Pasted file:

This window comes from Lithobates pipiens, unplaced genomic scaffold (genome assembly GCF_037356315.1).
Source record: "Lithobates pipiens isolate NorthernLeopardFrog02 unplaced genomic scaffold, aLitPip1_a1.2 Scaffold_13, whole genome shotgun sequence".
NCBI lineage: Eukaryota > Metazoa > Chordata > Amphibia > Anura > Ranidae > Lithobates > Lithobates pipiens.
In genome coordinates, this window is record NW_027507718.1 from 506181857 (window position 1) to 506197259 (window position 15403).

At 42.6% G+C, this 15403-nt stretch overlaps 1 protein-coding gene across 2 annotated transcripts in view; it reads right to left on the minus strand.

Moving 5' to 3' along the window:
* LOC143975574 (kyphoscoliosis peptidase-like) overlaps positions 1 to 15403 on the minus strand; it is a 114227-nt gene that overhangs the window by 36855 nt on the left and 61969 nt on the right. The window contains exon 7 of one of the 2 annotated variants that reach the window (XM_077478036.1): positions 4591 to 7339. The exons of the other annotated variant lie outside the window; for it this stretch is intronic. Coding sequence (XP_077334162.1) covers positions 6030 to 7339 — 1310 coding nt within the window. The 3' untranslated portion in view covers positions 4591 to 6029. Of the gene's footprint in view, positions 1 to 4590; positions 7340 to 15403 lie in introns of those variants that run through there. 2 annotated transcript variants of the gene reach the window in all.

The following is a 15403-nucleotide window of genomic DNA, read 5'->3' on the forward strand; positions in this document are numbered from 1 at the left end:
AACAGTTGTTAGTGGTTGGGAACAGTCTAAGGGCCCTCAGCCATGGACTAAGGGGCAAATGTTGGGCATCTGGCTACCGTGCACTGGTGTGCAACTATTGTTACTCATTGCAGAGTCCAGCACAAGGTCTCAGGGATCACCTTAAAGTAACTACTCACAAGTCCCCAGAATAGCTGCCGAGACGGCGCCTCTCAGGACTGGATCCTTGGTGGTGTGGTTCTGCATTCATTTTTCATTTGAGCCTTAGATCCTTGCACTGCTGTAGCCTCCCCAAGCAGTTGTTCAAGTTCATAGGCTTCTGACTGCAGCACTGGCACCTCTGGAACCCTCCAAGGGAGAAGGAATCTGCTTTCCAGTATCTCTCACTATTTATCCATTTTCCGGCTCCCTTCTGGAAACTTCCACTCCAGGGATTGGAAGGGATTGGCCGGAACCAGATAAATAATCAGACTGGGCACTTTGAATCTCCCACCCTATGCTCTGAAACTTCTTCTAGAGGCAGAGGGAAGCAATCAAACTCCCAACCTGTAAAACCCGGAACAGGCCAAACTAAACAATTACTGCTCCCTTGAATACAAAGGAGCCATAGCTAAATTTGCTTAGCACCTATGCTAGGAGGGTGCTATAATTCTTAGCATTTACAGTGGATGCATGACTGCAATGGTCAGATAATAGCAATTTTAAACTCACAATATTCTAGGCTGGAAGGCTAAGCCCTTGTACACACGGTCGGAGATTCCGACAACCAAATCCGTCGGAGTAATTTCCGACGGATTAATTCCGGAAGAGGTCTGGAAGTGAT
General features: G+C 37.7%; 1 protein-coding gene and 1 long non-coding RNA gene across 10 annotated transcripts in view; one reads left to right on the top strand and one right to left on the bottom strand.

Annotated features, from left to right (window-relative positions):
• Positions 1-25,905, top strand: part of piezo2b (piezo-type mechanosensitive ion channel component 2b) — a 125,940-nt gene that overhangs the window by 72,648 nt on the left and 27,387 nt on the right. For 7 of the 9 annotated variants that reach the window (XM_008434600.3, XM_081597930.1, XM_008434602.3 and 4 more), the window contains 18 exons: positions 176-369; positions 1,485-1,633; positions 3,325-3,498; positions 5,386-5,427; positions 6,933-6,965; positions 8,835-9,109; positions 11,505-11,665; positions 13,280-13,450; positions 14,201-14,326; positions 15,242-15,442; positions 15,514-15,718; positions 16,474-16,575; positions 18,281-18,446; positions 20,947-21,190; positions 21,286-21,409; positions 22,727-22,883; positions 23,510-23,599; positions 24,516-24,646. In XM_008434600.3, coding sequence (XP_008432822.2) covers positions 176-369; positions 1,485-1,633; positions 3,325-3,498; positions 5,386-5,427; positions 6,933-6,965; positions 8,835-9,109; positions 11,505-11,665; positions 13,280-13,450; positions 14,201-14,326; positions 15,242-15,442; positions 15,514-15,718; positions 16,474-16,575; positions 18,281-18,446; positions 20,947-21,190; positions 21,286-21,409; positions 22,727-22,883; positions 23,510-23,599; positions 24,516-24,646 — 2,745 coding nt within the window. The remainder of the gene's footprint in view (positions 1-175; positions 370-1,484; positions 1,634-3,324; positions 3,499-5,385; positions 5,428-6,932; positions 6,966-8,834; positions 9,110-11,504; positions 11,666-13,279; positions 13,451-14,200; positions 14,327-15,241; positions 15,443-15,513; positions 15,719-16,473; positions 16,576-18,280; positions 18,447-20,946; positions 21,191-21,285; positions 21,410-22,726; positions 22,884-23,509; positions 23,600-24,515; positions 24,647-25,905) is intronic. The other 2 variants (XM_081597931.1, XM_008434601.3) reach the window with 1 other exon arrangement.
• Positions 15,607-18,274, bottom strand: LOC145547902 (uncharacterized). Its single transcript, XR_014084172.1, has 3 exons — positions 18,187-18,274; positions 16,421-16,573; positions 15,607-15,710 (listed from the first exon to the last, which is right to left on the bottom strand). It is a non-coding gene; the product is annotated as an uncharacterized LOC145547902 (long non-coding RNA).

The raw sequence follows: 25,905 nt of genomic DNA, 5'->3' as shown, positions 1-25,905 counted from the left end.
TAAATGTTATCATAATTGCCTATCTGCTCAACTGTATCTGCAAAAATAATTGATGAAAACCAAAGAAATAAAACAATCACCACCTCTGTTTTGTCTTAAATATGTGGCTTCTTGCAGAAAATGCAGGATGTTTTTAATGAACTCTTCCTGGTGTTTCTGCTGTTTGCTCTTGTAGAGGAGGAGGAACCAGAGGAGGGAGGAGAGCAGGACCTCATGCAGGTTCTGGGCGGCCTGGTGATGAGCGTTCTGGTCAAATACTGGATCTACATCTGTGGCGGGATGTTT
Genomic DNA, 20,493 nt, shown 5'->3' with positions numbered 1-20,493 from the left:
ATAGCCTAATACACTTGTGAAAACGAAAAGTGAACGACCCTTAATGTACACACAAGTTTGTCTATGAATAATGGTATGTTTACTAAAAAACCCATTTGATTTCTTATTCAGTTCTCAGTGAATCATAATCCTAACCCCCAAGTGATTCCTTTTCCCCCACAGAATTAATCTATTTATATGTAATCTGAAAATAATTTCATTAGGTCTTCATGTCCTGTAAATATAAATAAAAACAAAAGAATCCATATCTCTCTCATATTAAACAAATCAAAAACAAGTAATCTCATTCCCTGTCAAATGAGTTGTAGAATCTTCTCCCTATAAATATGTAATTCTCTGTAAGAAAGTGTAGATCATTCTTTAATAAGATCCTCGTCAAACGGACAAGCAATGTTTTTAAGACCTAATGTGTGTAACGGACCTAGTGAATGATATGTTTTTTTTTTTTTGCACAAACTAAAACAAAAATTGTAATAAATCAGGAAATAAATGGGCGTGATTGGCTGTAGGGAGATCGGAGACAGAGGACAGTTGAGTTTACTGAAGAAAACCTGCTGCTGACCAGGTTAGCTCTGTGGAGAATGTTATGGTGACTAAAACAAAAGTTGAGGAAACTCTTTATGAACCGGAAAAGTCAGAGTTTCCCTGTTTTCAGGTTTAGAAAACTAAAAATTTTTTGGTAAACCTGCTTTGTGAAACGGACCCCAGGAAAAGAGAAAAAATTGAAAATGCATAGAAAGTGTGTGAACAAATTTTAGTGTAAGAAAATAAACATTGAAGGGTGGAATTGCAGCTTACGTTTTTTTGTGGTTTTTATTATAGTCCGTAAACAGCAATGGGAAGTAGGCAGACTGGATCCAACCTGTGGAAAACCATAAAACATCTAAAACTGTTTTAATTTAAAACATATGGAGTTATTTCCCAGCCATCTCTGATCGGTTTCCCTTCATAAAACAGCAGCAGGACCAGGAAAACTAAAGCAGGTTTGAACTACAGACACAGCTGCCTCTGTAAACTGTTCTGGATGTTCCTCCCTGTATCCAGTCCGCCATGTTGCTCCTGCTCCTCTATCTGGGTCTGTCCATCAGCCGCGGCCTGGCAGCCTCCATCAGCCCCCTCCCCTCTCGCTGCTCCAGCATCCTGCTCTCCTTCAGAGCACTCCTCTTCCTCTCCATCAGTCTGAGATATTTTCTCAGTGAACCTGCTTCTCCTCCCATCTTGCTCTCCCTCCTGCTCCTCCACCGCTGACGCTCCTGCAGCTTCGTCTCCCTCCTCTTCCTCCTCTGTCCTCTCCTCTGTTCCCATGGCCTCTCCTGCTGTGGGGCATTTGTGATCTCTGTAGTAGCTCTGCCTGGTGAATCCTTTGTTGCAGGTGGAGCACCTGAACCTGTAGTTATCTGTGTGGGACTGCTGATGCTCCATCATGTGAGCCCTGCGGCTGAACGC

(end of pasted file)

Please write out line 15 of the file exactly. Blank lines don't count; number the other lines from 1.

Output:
TAAATGTTATCATAATTGCCTATCTGCTCAACTGTATCTGCAAAAATAATTGATGAAAACCAAAGAAATAAAACAATCACCACCTCTGTTTTGTCTTAAATATGTGGCTTCTTGCAGAAAATGCAGGATGTTTTTAATGAACTCTTCCTGGTGTTTCTGCTGTTTGCTCTTGTAGAGGAGGAGGAACCAGAGGAGGGAGGAGAGCAGGACCTCATGCAGGTTCTGGGCGGCCTGGTGATGAGCGTTCTGGTCAAATACTGGATCTACATCTGTGGCGGGATGTTT